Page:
Topography is the study of the shapes, features and contours of physical bodies, such as our Earth and the planets. Topography is many centuries old, and has been in existence ever since man began mapping his surroundings.
As such, the results can be as simplistic as a hand-drawn map illustrating landmarks and local features, such as rivers and hills, or as sophisticated as a 3D-mapped depiction of the area under scrutiny, complete with elevations, measurements and defining physical features.
The topographical survey, also commonly known as a topographic or land survey, is the mainstay of the land surveyor’s profession. It is an in-depth analysis of specific area of land, and will record various points of interest sitting just above and below the earth’s surface.
Depending upon a client’s requirements, this can include naturally-occurring physical features, such as streams, springs and trees; man-made features, such as paths, pipes and cables; and even features of the built environment, such as walls, manhole covers and footings.
The resulting report, produced in digital and/or paper format, is predominantly used in the planning stages of a building or infrastructure project. The benefits of a topographic survey are manifest but, most importantly, it is a way for architects and engineers to do their homework on a site before commencing work, avoiding costly setbacks and delays down the line.
We asked leading Topographical Survey company City Surveys & Monitoring Ltd about this area and how it is applicable in the surveying industry.
What is a Topographical Survey?
Topographical surveys can be delivered digitally or as a scaled survey drawing, usually shown in two or three dimensions. For projects undertaken using the Building Information Management (BIM) process, surveyors can also prepare topographical survey reports in Revit format.
Regardless of how a client wishes to receive a report, the process is the same, however. In order to create a ‘map’ of an area, benchmarks or surrounding features are used comparatively to create a scaled interpretation of the information – a picture of the terrain, if you like.
Depending on the size and scope of the survey a range of tools will be used to obtain these results. All tools are highly accurate and return a range of complementary results which can collated to create the resulting survey report. Tools may include the utilitarian tape measure and the survey-specific laser level and tripod.
Highly sophisticated pieces of surveying equipment, known as total stations, which have the ability to log a survey electronically, can also drastically reducing the time spent ‘in the office’ generating the report.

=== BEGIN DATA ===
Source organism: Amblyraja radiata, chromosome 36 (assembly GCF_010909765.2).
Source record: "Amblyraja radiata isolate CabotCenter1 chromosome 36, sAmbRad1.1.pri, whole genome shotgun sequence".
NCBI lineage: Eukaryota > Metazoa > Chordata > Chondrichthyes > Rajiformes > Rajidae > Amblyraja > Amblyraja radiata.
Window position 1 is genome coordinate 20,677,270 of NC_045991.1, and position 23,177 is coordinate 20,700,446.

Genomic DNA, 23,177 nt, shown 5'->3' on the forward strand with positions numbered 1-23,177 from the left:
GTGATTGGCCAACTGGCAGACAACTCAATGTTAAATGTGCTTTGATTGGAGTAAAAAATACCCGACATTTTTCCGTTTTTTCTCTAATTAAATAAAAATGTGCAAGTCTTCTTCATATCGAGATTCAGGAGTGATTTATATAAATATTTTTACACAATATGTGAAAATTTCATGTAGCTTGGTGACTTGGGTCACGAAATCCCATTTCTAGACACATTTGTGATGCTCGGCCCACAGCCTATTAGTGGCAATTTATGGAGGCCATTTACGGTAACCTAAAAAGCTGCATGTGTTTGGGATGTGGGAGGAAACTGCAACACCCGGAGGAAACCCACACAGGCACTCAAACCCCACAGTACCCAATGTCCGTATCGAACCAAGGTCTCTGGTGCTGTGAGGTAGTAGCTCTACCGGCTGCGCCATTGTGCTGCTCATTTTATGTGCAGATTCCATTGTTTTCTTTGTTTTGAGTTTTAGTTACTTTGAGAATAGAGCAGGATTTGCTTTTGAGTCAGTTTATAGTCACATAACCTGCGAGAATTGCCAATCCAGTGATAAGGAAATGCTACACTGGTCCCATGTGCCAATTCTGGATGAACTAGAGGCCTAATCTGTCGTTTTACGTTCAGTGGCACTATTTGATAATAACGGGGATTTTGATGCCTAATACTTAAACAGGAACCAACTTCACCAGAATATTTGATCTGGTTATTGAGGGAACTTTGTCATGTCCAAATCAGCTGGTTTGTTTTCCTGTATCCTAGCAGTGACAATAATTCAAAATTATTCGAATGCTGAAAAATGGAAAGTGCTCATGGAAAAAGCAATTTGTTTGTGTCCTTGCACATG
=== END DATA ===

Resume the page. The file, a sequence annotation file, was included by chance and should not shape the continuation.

Things to consider
As mentioned above, the level of detail included in a topographical survey varies largely from project to project. It would be true to say, therefore, that every topographical survey commissioned is tailor made to a client’s exacting requirements.
Additional details such as features adjacent to the site, including building elevations, or underground services can be incorporated into a survey if it is anticipated that they could have an impact on the project. Features such as these may not form part of every topographic survey but could prove fatal to a client’s own project if otherwise omitted.
Therefore, it’s important to employ a surveyor who fully understands the needs of your particular project. As an expert in their field, a land surveyor will be able to identify and suggest including certain important features a client may have overlooked.
With the technology available to surveyors today it is possible to generate the most sophisticated renderings of our physical surroundings in some impressive formats. However, if budget is a major concern it should also be known that a surveyor will strive to work with a client’s budget to bring in a report that is fit for purpose.
Whatever the size or scope of your project, however big or small your budget, it’s important to ask yourself ‘what is the purpose of this survey?’ before engaging the services of any surveyor. This will not only help a land surveyor map the precise features for your project, it will keep costs to a minimum and, ultimately, ensure the safe progression of your construction project with the bare minimum of complication.
Featured image by TetraTech Modified from USGS Topo Map (Guadalupe River Watershed Mercury TMDL Project) [Public domain], via Wikimedia Commons.